At a recent event, the American Petroleum Institute (API) identified steps policymakers can take to “make, move, and improve” the oil and gas business while emphasizing the U.S. role as a global energy leader.
“In the past year, the global energy crisis, driven by surging post-pandemic demand outstripping supply and exacerbated by Russia’s invasion of Ukraine, has shown that the world needs American energy leadership now more than ever,” said CEO Mike Sommers earlier this month.
Accelerating LNG exports
In order to address the rising need in the post-Covid-19 period, Sommers urged the 118th Congress to remove prohibitions on natural gas and oil exploration in federal waters.
Frank Macchiarola, senior vice president (SVP) of Policy, Economics and Regulatory Affairs at API, joined him.
“We’re calling for solutions that help move American energy,” Macchiarola said. He emphasized supporting pipeline safety, concentrating on important infrastructure projects in the national interest, “accelerating LNG exports, and listing supply chain bottlenecks to ensure the free flow of energy and commerce.”
10 significant natural gas and oil infrastructure projects in Appalachia have been postponed or canceled over the past 15 years, according to the API, which released a 2023 State of American Energy Report at the event.
According to API, if these projects had been completed, they would have supported 4.6 Bcf/d of output and required around $34 billion in capital investments.
Even worse news for U.S. LNG permits, according to API’s report. However, API’s strategy to relocate LNG projects aims to streamline and speed up the procedure. “Amend the Natural Gas Act to streamline the review process for all LNG projects to a single approval by the U.S. Department of Energy,” the group urged Congress.
Political ups and downs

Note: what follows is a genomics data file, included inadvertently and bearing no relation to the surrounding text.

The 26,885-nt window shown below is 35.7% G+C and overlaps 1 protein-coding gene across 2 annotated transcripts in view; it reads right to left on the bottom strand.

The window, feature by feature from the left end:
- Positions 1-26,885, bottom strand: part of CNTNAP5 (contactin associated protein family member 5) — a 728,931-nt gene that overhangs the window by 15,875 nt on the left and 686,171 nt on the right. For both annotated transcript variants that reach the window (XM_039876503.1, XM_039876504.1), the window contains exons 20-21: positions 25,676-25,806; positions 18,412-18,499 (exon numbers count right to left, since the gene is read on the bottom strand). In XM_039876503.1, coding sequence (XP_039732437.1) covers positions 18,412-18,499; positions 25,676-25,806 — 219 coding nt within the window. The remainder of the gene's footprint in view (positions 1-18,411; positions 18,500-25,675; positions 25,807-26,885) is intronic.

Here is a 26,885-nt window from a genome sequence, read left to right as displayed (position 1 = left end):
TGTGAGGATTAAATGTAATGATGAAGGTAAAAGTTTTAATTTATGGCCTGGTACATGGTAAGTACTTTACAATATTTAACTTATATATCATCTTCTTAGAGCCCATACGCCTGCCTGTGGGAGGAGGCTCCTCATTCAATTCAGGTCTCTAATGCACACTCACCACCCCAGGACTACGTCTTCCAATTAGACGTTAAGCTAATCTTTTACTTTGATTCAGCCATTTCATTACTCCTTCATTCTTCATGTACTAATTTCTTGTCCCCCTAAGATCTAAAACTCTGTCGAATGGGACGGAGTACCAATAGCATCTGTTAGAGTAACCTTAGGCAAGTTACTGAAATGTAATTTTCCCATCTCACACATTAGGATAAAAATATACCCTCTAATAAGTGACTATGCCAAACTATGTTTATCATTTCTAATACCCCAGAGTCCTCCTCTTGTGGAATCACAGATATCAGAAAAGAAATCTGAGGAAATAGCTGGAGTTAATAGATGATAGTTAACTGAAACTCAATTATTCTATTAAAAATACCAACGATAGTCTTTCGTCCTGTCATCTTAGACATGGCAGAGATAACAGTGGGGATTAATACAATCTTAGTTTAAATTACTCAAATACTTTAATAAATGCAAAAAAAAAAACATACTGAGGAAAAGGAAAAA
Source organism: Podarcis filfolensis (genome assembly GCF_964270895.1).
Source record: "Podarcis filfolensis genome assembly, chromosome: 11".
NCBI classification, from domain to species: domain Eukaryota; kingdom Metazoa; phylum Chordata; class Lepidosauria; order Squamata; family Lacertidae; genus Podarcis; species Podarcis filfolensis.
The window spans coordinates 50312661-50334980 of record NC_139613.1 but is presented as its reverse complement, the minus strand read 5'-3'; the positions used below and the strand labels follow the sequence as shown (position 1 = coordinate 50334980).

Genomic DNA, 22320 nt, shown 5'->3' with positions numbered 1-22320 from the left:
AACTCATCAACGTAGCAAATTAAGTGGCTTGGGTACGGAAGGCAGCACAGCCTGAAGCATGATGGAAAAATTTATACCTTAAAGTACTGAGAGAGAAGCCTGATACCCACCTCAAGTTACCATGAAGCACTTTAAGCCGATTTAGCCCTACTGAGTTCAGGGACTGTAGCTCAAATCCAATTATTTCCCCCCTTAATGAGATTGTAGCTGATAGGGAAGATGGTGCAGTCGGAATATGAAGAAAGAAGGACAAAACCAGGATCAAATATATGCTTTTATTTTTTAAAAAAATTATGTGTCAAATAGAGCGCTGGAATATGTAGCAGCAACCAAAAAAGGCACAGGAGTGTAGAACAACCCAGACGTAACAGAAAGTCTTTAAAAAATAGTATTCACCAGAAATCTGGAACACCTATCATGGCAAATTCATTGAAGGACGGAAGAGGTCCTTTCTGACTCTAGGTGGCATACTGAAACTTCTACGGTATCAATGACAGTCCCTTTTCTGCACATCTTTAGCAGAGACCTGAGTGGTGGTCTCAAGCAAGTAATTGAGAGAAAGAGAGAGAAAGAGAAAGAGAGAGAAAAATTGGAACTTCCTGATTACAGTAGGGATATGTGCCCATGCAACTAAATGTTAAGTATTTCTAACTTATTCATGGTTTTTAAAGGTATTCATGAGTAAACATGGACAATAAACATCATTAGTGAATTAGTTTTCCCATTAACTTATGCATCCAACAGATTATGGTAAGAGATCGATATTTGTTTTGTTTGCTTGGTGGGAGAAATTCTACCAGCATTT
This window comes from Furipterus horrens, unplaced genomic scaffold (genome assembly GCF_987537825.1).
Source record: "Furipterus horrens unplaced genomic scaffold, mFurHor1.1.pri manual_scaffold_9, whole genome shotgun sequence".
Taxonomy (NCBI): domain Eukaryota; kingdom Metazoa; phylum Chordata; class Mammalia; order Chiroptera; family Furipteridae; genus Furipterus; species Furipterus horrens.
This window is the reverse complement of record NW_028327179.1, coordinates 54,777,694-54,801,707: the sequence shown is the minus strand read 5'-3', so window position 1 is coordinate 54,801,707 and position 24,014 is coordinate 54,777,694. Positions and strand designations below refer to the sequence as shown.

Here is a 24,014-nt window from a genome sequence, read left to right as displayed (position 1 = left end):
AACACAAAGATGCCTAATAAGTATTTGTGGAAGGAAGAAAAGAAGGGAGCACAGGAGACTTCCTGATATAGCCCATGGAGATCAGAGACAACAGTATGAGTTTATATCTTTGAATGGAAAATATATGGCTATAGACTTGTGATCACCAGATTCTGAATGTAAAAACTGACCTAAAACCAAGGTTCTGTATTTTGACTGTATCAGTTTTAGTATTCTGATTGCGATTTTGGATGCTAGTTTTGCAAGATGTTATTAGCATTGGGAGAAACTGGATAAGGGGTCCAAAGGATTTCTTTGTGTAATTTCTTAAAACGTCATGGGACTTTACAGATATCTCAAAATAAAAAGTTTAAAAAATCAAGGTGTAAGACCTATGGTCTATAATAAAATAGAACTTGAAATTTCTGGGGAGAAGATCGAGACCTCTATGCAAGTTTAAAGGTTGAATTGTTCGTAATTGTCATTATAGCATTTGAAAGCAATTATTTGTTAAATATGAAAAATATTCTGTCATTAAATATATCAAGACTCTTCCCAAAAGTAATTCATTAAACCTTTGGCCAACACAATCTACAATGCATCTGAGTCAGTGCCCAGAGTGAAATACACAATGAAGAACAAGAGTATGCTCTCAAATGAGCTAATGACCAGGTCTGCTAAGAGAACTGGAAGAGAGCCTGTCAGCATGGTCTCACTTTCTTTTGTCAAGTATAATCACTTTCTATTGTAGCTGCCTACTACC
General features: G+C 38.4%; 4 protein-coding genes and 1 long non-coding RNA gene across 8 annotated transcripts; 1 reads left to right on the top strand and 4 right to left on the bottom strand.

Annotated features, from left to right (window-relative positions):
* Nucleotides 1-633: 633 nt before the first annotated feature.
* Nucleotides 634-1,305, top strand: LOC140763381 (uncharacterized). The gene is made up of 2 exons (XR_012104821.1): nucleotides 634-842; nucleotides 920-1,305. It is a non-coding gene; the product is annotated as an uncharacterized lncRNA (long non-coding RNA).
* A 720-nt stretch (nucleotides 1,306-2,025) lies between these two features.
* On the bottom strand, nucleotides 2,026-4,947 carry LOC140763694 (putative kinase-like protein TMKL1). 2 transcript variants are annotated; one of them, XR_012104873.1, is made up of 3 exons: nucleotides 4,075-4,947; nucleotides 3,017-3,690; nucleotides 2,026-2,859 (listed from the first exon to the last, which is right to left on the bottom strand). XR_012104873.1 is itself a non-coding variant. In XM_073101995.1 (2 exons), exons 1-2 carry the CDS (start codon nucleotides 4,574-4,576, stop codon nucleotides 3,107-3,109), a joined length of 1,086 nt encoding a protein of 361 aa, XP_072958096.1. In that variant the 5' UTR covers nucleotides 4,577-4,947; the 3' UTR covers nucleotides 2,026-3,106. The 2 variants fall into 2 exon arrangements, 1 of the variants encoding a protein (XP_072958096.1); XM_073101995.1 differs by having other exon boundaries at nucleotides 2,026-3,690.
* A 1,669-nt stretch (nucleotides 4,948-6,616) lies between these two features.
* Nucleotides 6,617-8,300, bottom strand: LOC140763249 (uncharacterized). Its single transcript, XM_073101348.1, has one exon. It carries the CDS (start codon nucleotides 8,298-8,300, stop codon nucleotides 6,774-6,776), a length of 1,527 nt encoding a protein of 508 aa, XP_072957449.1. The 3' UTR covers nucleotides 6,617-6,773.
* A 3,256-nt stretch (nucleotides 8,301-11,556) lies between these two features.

However, Sommers also noted that the governmental rhetoric from the Biden administration is worrying “about the fact that they don’t believe we’re going to need oil and gas in 10 years…Why would someone build a new facility if the government is saying that we’re not going to need these facilities in the future?”
However, as Macchiarola pointed out, the API was pleased by the outcomes of the Biden administration’s Inflation Reduction Act (IRA). The Gulf of Mexico (GOM) IRA leasing incentives may be excellent news for the sector. He mentioned how Sen.
Joe Manchin (D-WV) “ensured that we’d have two lease auctions this year,” one in March and one in the fall.
Due in part to more affordable drilling onshore, Federal GOM dry natural gas production has decreased in recent years. The U.S. Energy Information Administration claims that the GOM also has outdated wells and rising production costs (EIA).
As of late last year, the EIA predicted that new projects will only partially compensate for production declines in the future.
With the IRA, however, “We’re hopeful that the provision that ties wind lease sales to oil and gas lease sales, really pushes the administration to include more lease sales in the Gulf going beyond 2023,” Macchiarola said.
The extension of the Internal Revenue Service’s Section 45Q tax credit for carbon capture and sequestration is one of the industry’s other benefits under the IRA. However, API stated that more explanation is required.
According to API, the U.S. electricity generation sector has decreased by 60% as a result of power plants transitioning from coal to gas. Additional reductions could follow from the carbon capture incentives included in the IRA, provided that the tax credits are effectively administered.
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